IHS CERAWeek 2014 Tight Oil Strategy Session: Tight Oil New Frontiers and Beyond
It is clear the North American tight oil revolution is reshaping the global energy paradigm and will have an increasing impact in the coming decade. U.S. tight oil production from proven plays, primarily the Eagle Ford, Bakken and Permian Basin plays, is projected to reach 4.75-5 million barrels per day by 2020. Recoverable resources could well exceed 40 billion barrels. However, recent reports on decline rates and recovery factors in tight oil plays ask how sustainable is this "revolution", and can tight oil go global? Decline rates from peak production in unconventional oil plays can range between 50 and 70 percent. Current tight oil recovery rates of 3-5 percent present economic challenges but also present upside potential for improvement. For contrast, the average recovery rate for conventional oil is 34 percent.
On Tuesday, March 4 in Houston at IHS Energy CERAWeek 2014, IHS will host a strategy session, Tight Oil New Frontiers: North America and Beyond. Industry experts will discuss:
- What steps are North America operators taking to boost recovery factors and offset steep initial declines to ensure a play's economic viability?
- What factors need to converge to kick off global unconventional oil activity and when might it begin in earnest?
- In the unconventional playing field, it is clear the rest of the world is not North America. What are the challenges that must be overcome for global tight oil to impact crude oil supply?
Our distinguished participants include Guardie Banister, President & CEO, Aera Energy LLC; Robert Ryan, Vice-President of Global Exploration, Chevron Upstream; Tim Probert, President Strategy and Corporate Development, Halliburton and Pete Stark, Vice President and Advisor, IHS.
Mr. Banister will discuss his experiences with the Monterey Shale, the North American tight oil play that remains a mystery wrapped in an enigma. The US Energy Information Administration projects the formation could have 15 billion barrels of recoverable oil but challenges in breaking the production code for the lithologically and tectonically complex Monterey, up to 3,000 feet thick in many places, must still be overcome.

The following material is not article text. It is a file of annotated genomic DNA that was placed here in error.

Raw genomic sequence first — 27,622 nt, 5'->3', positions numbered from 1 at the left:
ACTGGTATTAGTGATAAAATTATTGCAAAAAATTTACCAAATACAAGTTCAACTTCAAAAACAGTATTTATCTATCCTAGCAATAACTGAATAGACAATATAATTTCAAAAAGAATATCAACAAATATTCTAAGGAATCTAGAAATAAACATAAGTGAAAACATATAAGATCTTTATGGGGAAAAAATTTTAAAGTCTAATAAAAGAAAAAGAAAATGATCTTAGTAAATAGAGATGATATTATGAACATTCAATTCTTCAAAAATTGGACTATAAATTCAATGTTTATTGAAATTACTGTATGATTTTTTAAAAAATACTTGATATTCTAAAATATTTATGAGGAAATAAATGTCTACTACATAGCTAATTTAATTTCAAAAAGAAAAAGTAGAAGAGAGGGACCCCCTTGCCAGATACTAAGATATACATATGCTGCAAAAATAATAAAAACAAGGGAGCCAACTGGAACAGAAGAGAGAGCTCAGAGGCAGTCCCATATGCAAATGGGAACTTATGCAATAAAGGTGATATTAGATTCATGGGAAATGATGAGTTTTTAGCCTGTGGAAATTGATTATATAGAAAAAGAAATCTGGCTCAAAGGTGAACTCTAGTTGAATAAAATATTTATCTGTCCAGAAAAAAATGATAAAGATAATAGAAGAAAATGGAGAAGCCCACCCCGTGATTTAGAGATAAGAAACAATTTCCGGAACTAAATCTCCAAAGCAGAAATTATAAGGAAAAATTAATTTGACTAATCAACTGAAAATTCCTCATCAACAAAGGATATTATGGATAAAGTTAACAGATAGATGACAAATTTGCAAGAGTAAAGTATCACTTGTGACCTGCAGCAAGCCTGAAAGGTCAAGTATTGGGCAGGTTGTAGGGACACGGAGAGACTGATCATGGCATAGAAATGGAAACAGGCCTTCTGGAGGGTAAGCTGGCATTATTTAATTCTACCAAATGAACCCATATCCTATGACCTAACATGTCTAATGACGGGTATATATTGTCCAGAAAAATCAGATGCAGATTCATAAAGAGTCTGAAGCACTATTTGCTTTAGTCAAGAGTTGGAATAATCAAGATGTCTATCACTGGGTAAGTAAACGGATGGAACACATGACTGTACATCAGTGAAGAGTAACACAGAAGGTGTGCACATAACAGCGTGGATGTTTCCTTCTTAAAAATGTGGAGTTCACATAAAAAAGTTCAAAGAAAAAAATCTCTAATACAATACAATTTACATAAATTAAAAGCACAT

It is clear the rest of the world is not North America, where private lease holders boosted activity on their land; a nice regulatory climate exists in most states; and expertise, equipment and infrastructure are all readily available. Internationally the geology is certainly there for tight oil but governments own the minerals and must be supportive of unconventional activity; regulations vary widely from country to country; the expertise and equipment must be brought in and the scale required will be huge; in many countries, infrastructure is in place but not everywhere. These differences from North America present numerous challenges so the key questions for international tight oil are where and when. Mr. Ryan will provide his view on tight oil plays globally from Chevron's perspective, and Mr. Probert will discuss these issues of scale from the service company view. Pete Stark will provide an IHS perspective and Stephen Trammel from IHS will lead the discussions.
Oil industry leaders, company strategists and governments will need to manage a range of below and above ground issues to sustain the new production in North America and for successful tight oil development outside of North America. The CERAWeek Tight Oil New Frontiers: North America and Beyond strategy session will provide key insights on this new energy paradigm.
Please watch this site for a follow up posting after the session is completed.
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